After Sarah Shourd's release, questions over the other US hikers
American hiker Sarah Shourd has been reunited with her family, but questions remain over the two Americans still in Iranian custody.
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But the fate of the two other US hikers seized along with Ms. Shourd near the Iraqi-Iranian border in July 2009 remains uncertain.
The Twitter feed of State Department Spokesman PJ Crowley issued a challenge to Iranian President Mahmoud Ahmadinejad shortly after the release, with a post that said: "President Ahmadinejad, want to show goodwill to the American people? Bring Shane Bauer & Josh Fattal home next week when you visit the UN."
But the Shourd case demonstrates that the decision is far from Mr. Ahmadinejad's alone.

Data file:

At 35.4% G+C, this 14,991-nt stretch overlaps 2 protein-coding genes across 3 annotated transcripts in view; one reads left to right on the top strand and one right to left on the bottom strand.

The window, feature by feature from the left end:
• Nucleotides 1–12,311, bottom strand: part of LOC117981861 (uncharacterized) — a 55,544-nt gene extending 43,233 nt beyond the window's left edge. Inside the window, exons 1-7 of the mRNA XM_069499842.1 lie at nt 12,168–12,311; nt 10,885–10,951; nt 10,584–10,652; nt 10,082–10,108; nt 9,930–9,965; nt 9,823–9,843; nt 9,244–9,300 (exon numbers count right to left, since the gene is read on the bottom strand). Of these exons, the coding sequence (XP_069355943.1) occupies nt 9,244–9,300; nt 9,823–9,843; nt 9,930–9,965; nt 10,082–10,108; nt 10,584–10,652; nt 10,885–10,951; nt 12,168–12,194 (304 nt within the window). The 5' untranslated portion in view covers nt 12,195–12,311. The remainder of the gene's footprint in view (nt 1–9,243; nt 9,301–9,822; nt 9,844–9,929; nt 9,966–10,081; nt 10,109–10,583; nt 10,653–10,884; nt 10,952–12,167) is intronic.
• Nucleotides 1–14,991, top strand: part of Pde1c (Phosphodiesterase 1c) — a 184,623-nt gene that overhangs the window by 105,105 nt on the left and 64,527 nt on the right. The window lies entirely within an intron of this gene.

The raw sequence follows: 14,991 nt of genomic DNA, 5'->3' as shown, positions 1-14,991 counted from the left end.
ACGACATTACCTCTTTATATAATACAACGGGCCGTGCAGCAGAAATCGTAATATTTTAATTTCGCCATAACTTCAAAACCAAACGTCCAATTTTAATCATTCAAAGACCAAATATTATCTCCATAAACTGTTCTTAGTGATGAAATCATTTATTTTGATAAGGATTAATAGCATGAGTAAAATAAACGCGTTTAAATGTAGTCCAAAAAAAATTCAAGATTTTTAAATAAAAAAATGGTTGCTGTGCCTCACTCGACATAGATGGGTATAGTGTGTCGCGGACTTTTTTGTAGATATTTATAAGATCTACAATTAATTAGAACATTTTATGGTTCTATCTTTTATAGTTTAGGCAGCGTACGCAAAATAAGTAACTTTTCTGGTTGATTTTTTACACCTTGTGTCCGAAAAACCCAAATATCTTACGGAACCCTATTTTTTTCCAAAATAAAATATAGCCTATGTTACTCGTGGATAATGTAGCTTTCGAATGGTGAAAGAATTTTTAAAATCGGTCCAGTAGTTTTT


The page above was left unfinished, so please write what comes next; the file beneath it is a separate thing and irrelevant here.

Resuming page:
The on-again, off-again nature of her release – Ahmadinejad's announcement, followed by a demand for "bail" that was viewed internationally as a ransom request, and the release two days later by the judiciary, not the president – spotlighted the divisions between Ahmadinejad and other members of the conservative political and religious establishment, as the Monitor's Scott Peterson reported Tuesday.
In particular, Ahmadinejad's effort to present himself as orchestrating the release as a "gift" to the American people infuriated members of the conservative judiciary, who signaled his hand isn't as free as he likes to present by causing the delay. The judiciary later ordered the release.
Pleas for hikers' release
The mothers of Mr. Bauer and Mr. Fattal appeared Wednesday on CNN to urge Iran to release the young men, even as Iran said it will quickly move forward with espionage trials against them. "We're so happy Sarah's home," Laura Fattal told CNN. "But it's our turn to have our kids back with us."